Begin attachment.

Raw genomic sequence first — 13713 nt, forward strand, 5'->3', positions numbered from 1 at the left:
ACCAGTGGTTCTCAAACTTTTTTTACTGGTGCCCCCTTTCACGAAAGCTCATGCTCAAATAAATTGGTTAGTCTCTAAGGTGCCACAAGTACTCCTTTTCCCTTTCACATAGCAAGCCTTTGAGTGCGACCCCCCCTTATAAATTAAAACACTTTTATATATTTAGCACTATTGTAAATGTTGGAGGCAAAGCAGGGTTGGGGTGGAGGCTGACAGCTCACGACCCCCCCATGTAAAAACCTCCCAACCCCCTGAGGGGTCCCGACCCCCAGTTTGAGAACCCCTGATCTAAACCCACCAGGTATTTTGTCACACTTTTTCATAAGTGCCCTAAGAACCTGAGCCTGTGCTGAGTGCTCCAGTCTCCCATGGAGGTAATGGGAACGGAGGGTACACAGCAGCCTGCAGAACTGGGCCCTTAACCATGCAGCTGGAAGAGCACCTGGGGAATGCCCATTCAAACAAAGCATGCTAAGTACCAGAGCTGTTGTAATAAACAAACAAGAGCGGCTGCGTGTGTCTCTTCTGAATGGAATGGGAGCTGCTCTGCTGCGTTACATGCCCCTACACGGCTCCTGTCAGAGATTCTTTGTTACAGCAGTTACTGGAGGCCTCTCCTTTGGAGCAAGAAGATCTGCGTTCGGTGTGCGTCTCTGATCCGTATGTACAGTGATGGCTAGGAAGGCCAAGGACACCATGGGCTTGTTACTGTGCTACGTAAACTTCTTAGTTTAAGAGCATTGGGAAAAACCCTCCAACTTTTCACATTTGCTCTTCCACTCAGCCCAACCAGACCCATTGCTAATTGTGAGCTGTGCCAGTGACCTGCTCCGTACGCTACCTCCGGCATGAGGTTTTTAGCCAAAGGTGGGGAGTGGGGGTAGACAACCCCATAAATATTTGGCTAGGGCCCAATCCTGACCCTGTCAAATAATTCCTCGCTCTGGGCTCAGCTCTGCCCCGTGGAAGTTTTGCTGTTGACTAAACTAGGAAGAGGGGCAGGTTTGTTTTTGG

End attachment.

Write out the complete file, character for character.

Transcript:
Raw genomic sequence first — 13713 nt, forward strand, 5'->3', positions numbered from 1 at the left:
ACCAGTGGTTCTCAAACTTTTTTTACTGGTGCCCCCTTTCACGAAAGCTCATGCTCAAATAAATTGGTTAGTCTCTAAGGTGCCACAAGTACTCCTTTTCCCTTTCACATAGCAAGCCTTTGAGTGCGACCCCCCCTTATAAATTAAAACACTTTTATATATTTAGCACTATTGTAAATGTTGGAGGCAAAGCAGGGTTGGGGTGGAGGCTGACAGCTCACGACCCCCCCATGTAAAAACCTCCCAACCCCCTGAGGGGTCCCGACCCCCAGTTTGAGAACCCCTGATCTAAACCCACCAGGTATTTTGTCACACTTTTTCATAAGTGCCCTAAGAACCTGAGCCTGTGCTGAGTGCTCCAGTCTCCCATGGAGGTAATGGGAACGGAGGGTACACAGCAGCCTGCAGAACTGGGCCCTTAACCATGCAGCTGGAAGAGCACCTGGGGAATGCCCATTCAAACAAAGCATGCTAAGTACCAGAGCTGTTGTAATAAACAAACAAGAGCGGCTGCGTGTGTCTCTTCTGAATGGAATGGGAGCTGCTCTGCTGCGTTACATGCCCCTACACGGCTCCTGTCAGAGATTCTTTGTTACAGCAGTTACTGGAGGCCTCTCCTTTGGAGCAAGAAGATCTGCGTTCGGTGTGCGTCTCTGATCCGTATGTACAGTGATGGCTAGGAAGGCCAAGGACACCATGGGCTTGTTACTGTGCTACGTAAACTTCTTAGTTTAAGAGCATTGGGAAAAACCCTCCAACTTTTCACATTTGCTCTTCCACTCAGCCCAACCAGACCCATTGCTAATTGTGAGCTGTGCCAGTGACCTGCTCCGTACGCTACCTCCGGCATGAGGTTTTTAGCCAAAGGTGGGGAGTGGGGGTAGACAACCCCATAAATATTTGGCTAGGGCCCAATCCTGACCCTGTCAAATAATTCCTCGCTCTGGGCTCAGCTCTGCCCCGTGGAAGTTTTGCTGTTGACTAAACTAGGAAGAGGGGCAGGTTTGTTTTTGG